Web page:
By comparison, Henderson had edged out consecutive decisions against Edgar, both of which were hotly debated, and has gone to the scorecards in all five of his UFC appearances to date. Even though there was a trio of shutouts in there prior to his successive encounters with Edgar, it still feels like there is something missing from Henderson’s highlight reel.
He doesn’t have that definitive performance that everyone points to as the moment you knew he was going to lord over the lightweight division for a long time. There is no 64-second knockout win like heavyweight champion Junior dos Santos collected when he won the belt from Cain Velasquez or the kind of one-sided championship defense like welterweight kingpin Georges St-Pierre has delivered numerous times in the past.
In addition to looking for his second straight title defense, sixth consecutive victory, and 18th triumph of his career, Henderson will also be searching for that signature moment this weekend in Seattle and he has the tools to make it happen against Diaz.
As great as the former Ultimate Fighter winner has looked since returning to the 155-pound ranks, he has historically struggled against strong wrestlers who are able to control the placement and tempo of the fight, which is something Henderson has had success with numerous times in the past.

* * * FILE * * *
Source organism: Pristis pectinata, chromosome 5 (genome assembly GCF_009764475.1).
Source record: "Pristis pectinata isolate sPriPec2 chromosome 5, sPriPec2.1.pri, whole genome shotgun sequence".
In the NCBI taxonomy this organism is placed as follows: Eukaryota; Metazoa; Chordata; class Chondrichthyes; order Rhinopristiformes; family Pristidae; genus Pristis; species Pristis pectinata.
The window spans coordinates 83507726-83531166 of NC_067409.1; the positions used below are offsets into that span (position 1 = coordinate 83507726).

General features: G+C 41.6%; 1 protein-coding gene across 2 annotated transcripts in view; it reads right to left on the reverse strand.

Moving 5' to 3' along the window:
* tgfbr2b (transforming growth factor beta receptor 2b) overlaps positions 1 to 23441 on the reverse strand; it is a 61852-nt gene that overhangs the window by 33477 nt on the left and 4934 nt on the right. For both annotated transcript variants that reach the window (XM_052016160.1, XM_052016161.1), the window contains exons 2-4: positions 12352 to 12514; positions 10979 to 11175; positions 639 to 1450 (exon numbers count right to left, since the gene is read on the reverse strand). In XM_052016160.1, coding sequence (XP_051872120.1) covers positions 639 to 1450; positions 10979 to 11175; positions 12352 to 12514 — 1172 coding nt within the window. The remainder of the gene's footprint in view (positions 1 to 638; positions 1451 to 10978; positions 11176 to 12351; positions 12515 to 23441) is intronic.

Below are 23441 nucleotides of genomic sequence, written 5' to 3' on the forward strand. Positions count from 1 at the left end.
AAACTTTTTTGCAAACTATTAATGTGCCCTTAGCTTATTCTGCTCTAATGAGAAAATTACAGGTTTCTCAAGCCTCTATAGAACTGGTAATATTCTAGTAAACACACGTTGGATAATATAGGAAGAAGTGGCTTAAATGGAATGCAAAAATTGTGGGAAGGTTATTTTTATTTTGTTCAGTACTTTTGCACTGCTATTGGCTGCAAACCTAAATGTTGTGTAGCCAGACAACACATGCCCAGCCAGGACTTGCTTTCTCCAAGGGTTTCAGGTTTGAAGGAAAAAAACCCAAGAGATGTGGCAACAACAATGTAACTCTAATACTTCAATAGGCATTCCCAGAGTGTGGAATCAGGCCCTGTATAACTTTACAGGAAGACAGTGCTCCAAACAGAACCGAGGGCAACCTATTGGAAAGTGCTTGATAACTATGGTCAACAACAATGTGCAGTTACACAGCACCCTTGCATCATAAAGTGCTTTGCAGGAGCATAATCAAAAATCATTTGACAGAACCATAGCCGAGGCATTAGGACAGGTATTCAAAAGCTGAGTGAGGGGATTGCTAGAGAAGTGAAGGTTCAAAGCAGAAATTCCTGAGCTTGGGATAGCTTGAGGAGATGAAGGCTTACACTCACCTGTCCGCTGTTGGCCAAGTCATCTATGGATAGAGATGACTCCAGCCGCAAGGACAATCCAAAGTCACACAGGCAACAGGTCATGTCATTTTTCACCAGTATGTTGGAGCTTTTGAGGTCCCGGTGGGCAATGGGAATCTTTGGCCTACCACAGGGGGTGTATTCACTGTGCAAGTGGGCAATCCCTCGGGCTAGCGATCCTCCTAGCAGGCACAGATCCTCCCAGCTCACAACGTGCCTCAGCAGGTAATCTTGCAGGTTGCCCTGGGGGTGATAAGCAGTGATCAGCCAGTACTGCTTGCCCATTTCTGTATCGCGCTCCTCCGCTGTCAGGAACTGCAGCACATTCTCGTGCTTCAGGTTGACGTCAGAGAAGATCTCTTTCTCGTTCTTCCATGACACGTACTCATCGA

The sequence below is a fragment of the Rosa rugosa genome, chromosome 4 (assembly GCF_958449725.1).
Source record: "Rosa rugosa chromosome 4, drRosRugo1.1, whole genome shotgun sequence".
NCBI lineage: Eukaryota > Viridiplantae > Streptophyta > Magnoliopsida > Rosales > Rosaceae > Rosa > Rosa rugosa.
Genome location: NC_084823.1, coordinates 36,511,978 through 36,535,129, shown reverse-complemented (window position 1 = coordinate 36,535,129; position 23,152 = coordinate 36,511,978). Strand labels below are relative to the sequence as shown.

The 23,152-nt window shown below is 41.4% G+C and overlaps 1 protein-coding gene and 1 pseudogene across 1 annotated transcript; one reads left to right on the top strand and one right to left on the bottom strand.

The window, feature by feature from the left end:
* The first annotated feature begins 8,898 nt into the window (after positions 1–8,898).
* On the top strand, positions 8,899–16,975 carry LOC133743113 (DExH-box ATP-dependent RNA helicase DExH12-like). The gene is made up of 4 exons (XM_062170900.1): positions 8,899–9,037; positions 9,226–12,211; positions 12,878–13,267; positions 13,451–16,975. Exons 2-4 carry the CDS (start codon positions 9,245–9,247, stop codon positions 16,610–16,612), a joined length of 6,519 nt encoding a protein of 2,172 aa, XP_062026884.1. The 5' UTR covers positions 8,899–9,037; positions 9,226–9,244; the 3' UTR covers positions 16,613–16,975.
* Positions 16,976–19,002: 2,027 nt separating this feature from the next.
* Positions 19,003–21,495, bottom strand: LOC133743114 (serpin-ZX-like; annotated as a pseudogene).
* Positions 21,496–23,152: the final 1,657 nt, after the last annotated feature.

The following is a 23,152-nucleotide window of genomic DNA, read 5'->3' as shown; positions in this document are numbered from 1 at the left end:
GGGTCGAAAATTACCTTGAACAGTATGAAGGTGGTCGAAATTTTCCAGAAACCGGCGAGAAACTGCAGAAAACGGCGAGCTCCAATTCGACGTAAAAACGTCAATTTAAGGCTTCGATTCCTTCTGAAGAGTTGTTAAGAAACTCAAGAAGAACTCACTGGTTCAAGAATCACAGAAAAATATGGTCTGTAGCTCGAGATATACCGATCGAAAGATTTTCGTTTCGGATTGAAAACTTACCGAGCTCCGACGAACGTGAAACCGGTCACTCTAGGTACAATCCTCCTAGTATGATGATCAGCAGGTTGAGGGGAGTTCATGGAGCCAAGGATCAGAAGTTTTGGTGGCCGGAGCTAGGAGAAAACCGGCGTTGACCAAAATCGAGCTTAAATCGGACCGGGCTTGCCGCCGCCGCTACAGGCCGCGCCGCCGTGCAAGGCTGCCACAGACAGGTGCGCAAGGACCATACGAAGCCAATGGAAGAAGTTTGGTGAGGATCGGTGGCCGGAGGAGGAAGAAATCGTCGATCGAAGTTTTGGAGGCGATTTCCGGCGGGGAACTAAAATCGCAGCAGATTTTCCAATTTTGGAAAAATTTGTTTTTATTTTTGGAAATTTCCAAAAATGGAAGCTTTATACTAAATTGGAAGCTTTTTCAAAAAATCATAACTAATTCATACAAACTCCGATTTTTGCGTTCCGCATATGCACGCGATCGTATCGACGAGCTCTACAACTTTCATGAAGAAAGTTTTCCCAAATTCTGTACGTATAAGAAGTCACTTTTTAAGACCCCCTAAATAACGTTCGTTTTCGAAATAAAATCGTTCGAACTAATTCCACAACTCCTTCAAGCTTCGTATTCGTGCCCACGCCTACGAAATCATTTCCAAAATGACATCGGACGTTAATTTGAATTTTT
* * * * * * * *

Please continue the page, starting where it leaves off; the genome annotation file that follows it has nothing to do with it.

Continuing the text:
What Henderson needs is a victory that is free from debate. Unfortunately, going to the cards with one of the Diaz Brothers usually unearths a number of conspiracy theories and a collection of unique ways to score the fight in favour of whichever Stockton, Calif., resident was fighting, so that might mean he really does need a finish to prevent the outcome from being labeled as controversial.
It’s fitting that the champion’s time in the UFC is linked to Edgar because what he really needs in order to silence his critics is a performance like the one the former champion delivered against Gray Maynard when they met for a third time at UFC 136.
Despite a pair of wins over Penn and coming away from UFC 125 with the belt still wrapped around his waist, Edgar never got the respect he deserved as lightweight champion. That changed when he once again survived a brutal first round at the hands of “The Bully” and ended up stopping Maynard late in the fourth.
While the questions and comments about moving to featherweight persisted, there was no way of denying that Edgar was the man in the lightweight division after that win.
That’s the type of outing Henderson needs next weekend against Diaz. A no-doubter. A win that even his greatest detractors — or the most ardent Diaz supports — can’t argue with.
Until he gets it though, “Smooth” is going to have to accept there are going to be people who question his place atop the lightweight ranks.
E. Spencer Kyte is a regular contributor to ufc.com, UFC Magazine, and Fight Magazine, and writes the MMA blog Keyboard Kimura. Follow him on Twitter @spencerkyte.